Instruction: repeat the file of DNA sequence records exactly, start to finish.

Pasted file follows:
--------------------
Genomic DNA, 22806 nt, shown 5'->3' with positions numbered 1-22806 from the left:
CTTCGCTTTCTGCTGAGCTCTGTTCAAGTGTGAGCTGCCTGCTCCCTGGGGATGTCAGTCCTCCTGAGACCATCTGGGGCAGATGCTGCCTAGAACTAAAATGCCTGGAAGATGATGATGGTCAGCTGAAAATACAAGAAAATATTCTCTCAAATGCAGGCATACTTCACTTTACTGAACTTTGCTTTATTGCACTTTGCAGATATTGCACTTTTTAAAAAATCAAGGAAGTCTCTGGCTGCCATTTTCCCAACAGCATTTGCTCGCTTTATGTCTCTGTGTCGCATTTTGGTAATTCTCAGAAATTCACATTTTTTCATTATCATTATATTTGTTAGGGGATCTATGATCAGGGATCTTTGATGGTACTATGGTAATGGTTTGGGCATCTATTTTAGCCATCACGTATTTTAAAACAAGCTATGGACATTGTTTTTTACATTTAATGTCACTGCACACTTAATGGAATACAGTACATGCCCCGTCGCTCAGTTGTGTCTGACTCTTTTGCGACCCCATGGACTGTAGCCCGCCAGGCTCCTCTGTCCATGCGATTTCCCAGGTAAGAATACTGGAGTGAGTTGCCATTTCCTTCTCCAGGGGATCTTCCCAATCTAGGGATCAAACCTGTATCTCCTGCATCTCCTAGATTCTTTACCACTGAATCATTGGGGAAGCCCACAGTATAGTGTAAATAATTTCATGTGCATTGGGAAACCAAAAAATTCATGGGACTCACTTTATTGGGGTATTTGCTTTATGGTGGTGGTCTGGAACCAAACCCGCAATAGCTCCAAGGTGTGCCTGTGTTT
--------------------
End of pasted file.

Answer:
Genomic DNA, 22806 nt, shown 5'->3' with positions numbered 1-22806 from the left:
CTTCGCTTTCTGCTGAGCTCTGTTCAAGTGTGAGCTGCCTGCTCCCTGGGGATGTCAGTCCTCCTGAGACCATCTGGGGCAGATGCTGCCTAGAACTAAAATGCCTGGAAGATGATGATGGTCAGCTGAAAATACAAGAAAATATTCTCTCAAATGCAGGCATACTTCACTTTACTGAACTTTGCTTTATTGCACTTTGCAGATATTGCACTTTTTAAAAAATCAAGGAAGTCTCTGGCTGCCATTTTCCCAACAGCATTTGCTCGCTTTATGTCTCTGTGTCGCATTTTGGTAATTCTCAGAAATTCACATTTTTTCATTATCATTATATTTGTTAGGGGATCTATGATCAGGGATCTTTGATGGTACTATGGTAATGGTTTGGGCATCTATTTTAGCCATCACGTATTTTAAAACAAGCTATGGACATTGTTTTTTACATTTAATGTCACTGCACACTTAATGGAATACAGTACATGCCCCGTCGCTCAGTTGTGTCTGACTCTTTTGCGACCCCATGGACTGTAGCCCGCCAGGCTCCTCTGTCCATGCGATTTCCCAGGTAAGAATACTGGAGTGAGTTGCCATTTCCTTCTCCAGGGGATCTTCCCAATCTAGGGATCAAACCTGTATCTCCTGCATCTCCTAGATTCTTTACCACTGAATCATTGGGGAAGCCCACAGTATAGTGTAAATAATTTCATGTGCATTGGGAAACCAAAAAATTCATGGGACTCACTTTATTGGGGTATTTGCTTTATGGTGGTGGTCTGGAACCAAACCCGCAATAGCTCCAAGGTGTGCCTGTGTTT